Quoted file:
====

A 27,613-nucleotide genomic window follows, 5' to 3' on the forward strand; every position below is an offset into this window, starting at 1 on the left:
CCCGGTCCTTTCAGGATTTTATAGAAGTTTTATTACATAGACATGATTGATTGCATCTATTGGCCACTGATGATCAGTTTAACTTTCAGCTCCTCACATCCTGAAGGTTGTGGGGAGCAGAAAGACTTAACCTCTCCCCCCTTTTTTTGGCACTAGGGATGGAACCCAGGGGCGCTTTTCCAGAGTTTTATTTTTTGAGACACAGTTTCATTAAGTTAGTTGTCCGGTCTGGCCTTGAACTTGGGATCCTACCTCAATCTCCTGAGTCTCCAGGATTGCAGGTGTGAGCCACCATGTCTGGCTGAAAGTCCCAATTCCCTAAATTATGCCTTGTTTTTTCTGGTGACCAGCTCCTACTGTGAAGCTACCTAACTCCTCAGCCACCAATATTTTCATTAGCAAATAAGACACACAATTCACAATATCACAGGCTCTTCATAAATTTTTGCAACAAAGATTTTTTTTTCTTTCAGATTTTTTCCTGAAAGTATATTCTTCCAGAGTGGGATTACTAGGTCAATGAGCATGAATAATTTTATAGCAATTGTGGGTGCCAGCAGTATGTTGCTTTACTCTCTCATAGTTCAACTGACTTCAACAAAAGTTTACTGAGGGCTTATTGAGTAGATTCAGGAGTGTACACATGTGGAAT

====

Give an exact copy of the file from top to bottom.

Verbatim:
A 27,613-nucleotide genomic window follows, 5' to 3' on the forward strand; every position below is an offset into this window, starting at 1 on the left:
CCCGGTCCTTTCAGGATTTTATAGAAGTTTTATTACATAGACATGATTGATTGCATCTATTGGCCACTGATGATCAGTTTAACTTTCAGCTCCTCACATCCTGAAGGTTGTGGGGAGCAGAAAGACTTAACCTCTCCCCCCTTTTTTTGGCACTAGGGATGGAACCCAGGGGCGCTTTTCCAGAGTTTTATTTTTTGAGACACAGTTTCATTAAGTTAGTTGTCCGGTCTGGCCTTGAACTTGGGATCCTACCTCAATCTCCTGAGTCTCCAGGATTGCAGGTGTGAGCCACCATGTCTGGCTGAAAGTCCCAATTCCCTAAATTATGCCTTGTTTTTTCTGGTGACCAGCTCCTACTGTGAAGCTACCTAACTCCTCAGCCACCAATATTTTCATTAGCAAATAAGACACACAATTCACAATATCACAGGCTCTTCATAAATTTTTGCAACAAAGATTTTTTTTTCTTTCAGATTTTTTCCTGAAAGTATATTCTTCCAGAGTGGGATTACTAGGTCAATGAGCATGAATAATTTTATAGCAATTGTGGGTGCCAGCAGTATGTTGCTTTACTCTCTCATAGTTCAACTGACTTCAACAAAAGTTTACTGAGGGCTTATTGAGTAGATTCAGGAGTGTACACATGTGGAAT